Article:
Sarah Levins, a Clinique™ consultant, concurs, noting that the Clinique Chubby Stick™ in Curvy Contour ($24) and Hefty Highlight ($24) are top-sellers for women who are looking to sculpt their faces. “These products are goof-proof because they offer a quick solution for contour and highlight with just two shades instead of the four or six of traditional palettes,” says Levin. (Like the Benefit stick, you can glide these onto areas you’d like to sculpt or highlight, then blend.) “They can be blended with a brush or fingers for an easy application and they are so sheer, you don’t have to worry about making a mistake,” Levin adds.
Cut Back on Highlighter
Sheer application is an especially nice characteristic for your go-to highlighter to have — always remember that “less is more.” While younger skin can pull off a heavily highlighted face, more mature skin has a harder time. When skin around the eyes and on the forehead has fine lines or any other imperfections, the shimmer of most highlighters will catch in these crevices, which can make them look worse. This is where the formula you choose is imperative: soft creams and sheer liquids are the best choice for skin that has any kind of texture (like wrinkles or enlarged pores). My go-to for all skin types is the NARS® Cosmetics Illuminator in Orgasm ($30) or Super Orgasm ($30) These liquid highlighters can be quickly applied with fingers by pressing them into the skin.
Feel Free to Ditch the Blending Sponge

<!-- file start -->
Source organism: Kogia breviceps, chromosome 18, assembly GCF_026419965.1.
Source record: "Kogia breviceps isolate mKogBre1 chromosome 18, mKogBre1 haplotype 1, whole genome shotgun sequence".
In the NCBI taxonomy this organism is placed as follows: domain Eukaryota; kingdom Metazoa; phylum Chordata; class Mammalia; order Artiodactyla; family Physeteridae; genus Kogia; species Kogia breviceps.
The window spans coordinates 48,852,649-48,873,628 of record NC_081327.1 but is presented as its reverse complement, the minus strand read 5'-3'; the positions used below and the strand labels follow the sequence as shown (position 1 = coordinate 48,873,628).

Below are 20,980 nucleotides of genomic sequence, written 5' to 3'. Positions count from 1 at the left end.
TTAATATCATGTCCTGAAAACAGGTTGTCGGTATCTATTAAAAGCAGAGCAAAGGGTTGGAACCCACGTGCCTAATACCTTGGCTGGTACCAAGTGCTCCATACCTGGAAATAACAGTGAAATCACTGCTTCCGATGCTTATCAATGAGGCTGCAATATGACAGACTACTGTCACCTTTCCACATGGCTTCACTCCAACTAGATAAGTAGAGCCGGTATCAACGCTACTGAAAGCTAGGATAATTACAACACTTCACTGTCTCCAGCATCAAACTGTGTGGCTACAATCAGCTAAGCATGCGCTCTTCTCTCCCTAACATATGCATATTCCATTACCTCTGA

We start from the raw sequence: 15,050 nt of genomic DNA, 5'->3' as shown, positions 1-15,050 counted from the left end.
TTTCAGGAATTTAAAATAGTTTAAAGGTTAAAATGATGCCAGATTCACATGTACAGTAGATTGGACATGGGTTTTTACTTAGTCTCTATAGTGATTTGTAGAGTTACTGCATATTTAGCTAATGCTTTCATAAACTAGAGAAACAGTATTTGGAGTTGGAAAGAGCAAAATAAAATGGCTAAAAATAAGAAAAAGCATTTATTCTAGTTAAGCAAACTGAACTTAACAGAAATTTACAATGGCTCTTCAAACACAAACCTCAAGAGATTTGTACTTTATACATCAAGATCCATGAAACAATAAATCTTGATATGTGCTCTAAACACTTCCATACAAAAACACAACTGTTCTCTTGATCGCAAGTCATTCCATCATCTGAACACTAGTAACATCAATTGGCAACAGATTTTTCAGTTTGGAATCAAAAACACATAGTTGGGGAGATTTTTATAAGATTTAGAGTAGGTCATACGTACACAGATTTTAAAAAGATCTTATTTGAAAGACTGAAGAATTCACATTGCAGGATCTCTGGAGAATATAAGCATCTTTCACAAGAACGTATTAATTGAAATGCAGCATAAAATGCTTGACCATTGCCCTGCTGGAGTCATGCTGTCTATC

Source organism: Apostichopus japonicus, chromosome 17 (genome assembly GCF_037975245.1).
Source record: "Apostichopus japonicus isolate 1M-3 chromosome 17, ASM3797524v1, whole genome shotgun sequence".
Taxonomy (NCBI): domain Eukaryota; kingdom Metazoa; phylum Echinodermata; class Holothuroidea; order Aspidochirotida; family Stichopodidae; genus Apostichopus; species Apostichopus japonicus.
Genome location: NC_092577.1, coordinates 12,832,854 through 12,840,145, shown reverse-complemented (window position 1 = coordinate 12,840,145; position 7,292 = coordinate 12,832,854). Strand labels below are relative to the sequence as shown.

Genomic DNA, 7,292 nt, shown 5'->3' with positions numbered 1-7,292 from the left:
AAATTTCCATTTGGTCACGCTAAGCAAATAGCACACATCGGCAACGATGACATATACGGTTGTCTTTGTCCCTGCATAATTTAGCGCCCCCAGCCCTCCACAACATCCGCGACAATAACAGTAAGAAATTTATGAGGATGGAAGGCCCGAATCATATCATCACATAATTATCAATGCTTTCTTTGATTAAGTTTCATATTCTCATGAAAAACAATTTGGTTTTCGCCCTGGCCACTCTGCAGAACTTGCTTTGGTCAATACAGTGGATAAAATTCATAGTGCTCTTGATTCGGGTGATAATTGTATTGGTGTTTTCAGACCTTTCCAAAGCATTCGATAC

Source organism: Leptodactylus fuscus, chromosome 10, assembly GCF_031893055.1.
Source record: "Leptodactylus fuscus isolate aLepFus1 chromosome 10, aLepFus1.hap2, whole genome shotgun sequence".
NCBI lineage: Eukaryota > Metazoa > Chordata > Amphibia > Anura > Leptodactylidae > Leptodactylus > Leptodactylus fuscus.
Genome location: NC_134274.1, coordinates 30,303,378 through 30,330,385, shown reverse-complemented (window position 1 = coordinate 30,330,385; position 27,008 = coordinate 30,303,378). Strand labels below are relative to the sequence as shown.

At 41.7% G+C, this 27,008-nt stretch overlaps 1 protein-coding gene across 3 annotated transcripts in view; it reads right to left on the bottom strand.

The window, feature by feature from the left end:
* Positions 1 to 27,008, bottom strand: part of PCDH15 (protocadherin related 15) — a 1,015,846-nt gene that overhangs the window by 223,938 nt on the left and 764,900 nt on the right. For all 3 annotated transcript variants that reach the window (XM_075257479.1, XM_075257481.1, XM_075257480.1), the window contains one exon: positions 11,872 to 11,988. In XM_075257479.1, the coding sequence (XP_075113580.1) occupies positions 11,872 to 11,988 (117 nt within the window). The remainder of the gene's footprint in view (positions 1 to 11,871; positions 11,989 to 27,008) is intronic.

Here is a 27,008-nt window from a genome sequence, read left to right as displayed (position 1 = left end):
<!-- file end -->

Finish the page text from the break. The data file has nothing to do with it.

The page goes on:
Speaking of blending, it is probable that your niece, daughter, or favorite makeup blogger told you to buy a blending sponge. While the technique of buffing with these popular sponges can yield some beautiful results, I often ask clients how much time they have for their beauty routines before they make that purchase. I also gently remind them that it is suggested to clean blending sponges daily to prevent bacteria growth. Nine times out of 10, the client will decline the blender purchase after we have reviewed the facts.
As I’ve already mentioned, it is simply not necessary to dedicate so much time and energy to a sculpted face. Using traditional bronzers and highlighters (or contouring sticks) can create flawless dimension, which can be blended with brushes and/or fingers. If you’re open to trying brushes, I have a few suggestions. My favorite tool when contouring the face is the IT Cosmetics™ Velvet Luxe Soft Sculpting Brush #315 ($34). This soft, synthetic brush places product in just the right spots with its perfectly angled bristles. Use the flat side of the brush to apply all of your bronzers or deep contour shades, and then use the angled bristles for highlighter and blending.
For a subtle highlight, I recommend using a blending or finishing brush. It can apply a light touch of highlighter to the top of the cheekbones (or other features that you want to glow). My go-to blending brush is the MAC® Cosmetics #188 Synthetic Duo Fibre Face Brush ($35). It’s small enough to get into every angle and blend seamlessly, and it is also the perfect brush for highlighter because it will never add too much. The white synthetic hairs pick up just the right amount of product and also can press it into the skin for a flawless blending technique. It can also be used to buff all of your contour lines — just be sure to fully wipe down your brush between applications so you don’t dull down your highlight with leftover contouring makeup.
With these tips in mind, you can head into your local makeup store and ask for exactly what you need to sculpt your beautiful face with confidence. After all, the point of highlighting and contouring is to draw attention to your best features!